Further, such high wages are likely to lead to rampant noncompliance. Recent research by Clemens and Michael Strain has shown that the new wave of high minimum wages has led to an increase in evasion. On the one hand, this mitigates the negative employment effects, but it is worrisome because pushing those marginal workers out of the legal workforce strips them of important legal protections. They are also ineligible for unemployment insurance and social security, potentially leading to precarious situations if times turn sour.
After all its cheerleading, the Times’ editorial does sound a note of caution, recognizing that a $15 per hour minimum wage would be astronomically high in some areas. In 2018, 19 states had median wages for hourly workers at or below $15 per hour, and the rural areas of many high-wage states like California and New York have similarly low wage rates. A minimum wage that impacts half or more of the workforce is beyond unprecedented, even in countries with comparatively high minimum wages. Even applying the equivalent of France’s minimum wage—about 60 percent of the median—to those areas would set it at well below that level. When it comes to labor market policy, France, with its high unemployment rates, is hardly the country to emulate.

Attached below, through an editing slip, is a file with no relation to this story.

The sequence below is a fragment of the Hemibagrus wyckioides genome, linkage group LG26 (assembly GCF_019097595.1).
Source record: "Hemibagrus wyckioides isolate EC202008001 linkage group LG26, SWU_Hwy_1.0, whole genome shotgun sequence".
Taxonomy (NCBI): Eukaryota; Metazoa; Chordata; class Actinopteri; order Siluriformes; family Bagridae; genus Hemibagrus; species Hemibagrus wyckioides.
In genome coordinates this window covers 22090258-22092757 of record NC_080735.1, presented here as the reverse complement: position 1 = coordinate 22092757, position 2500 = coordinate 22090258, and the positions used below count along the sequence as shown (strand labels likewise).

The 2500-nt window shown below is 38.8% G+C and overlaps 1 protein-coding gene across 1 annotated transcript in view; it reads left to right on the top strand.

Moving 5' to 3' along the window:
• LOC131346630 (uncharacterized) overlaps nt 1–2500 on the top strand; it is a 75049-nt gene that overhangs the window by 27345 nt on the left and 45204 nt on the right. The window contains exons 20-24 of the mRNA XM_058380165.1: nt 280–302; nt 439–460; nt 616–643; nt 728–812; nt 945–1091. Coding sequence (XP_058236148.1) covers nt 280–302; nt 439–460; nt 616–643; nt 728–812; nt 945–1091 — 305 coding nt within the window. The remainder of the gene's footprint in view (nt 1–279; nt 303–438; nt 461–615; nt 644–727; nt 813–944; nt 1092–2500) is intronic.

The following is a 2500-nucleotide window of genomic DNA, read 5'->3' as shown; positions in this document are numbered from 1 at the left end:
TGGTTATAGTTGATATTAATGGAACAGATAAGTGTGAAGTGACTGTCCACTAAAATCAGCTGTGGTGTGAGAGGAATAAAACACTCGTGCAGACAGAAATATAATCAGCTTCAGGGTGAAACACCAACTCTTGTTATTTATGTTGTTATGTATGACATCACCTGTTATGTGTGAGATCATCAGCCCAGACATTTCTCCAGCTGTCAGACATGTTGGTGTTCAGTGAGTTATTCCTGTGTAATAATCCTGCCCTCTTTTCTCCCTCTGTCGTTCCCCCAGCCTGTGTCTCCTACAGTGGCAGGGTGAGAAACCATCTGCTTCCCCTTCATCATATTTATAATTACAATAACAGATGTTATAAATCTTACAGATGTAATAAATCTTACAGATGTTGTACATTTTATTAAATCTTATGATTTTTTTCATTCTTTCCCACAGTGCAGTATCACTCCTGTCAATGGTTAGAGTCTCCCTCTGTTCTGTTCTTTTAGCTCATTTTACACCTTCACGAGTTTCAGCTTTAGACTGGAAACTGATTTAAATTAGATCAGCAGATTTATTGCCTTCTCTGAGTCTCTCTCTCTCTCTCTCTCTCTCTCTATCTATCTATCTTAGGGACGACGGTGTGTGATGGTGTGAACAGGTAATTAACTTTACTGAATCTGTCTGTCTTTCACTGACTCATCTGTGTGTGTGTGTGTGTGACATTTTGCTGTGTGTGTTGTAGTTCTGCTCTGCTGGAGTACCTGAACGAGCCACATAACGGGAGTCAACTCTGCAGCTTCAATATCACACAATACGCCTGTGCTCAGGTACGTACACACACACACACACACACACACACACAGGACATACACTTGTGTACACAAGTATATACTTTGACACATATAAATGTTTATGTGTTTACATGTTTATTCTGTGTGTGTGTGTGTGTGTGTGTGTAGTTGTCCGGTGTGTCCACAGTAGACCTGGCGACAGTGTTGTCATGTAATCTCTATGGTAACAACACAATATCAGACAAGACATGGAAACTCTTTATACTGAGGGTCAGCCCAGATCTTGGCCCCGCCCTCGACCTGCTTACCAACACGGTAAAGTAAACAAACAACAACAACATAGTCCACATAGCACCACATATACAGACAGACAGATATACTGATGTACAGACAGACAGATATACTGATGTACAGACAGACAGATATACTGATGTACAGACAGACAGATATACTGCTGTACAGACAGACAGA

The Times’ solution is to include exemptions for lower-wage areas, giving lie to the notion of a federal wage increase. After arguing that opponents of the minimum wage are “never entirely sincere” and that the evidence suggests negligible impacts from higher minimum wages, it immediately turns to concerns about … reduced employment in the very places in which, according to the Times, “millions of workers are being left behind.” This admission is disingenuous. It reveals the editorial as hollow, its authors showing a callous willingness to experiment on the working lives of the economically vulnerable, even as they acknowledge the very real potential for negative impacts on employment.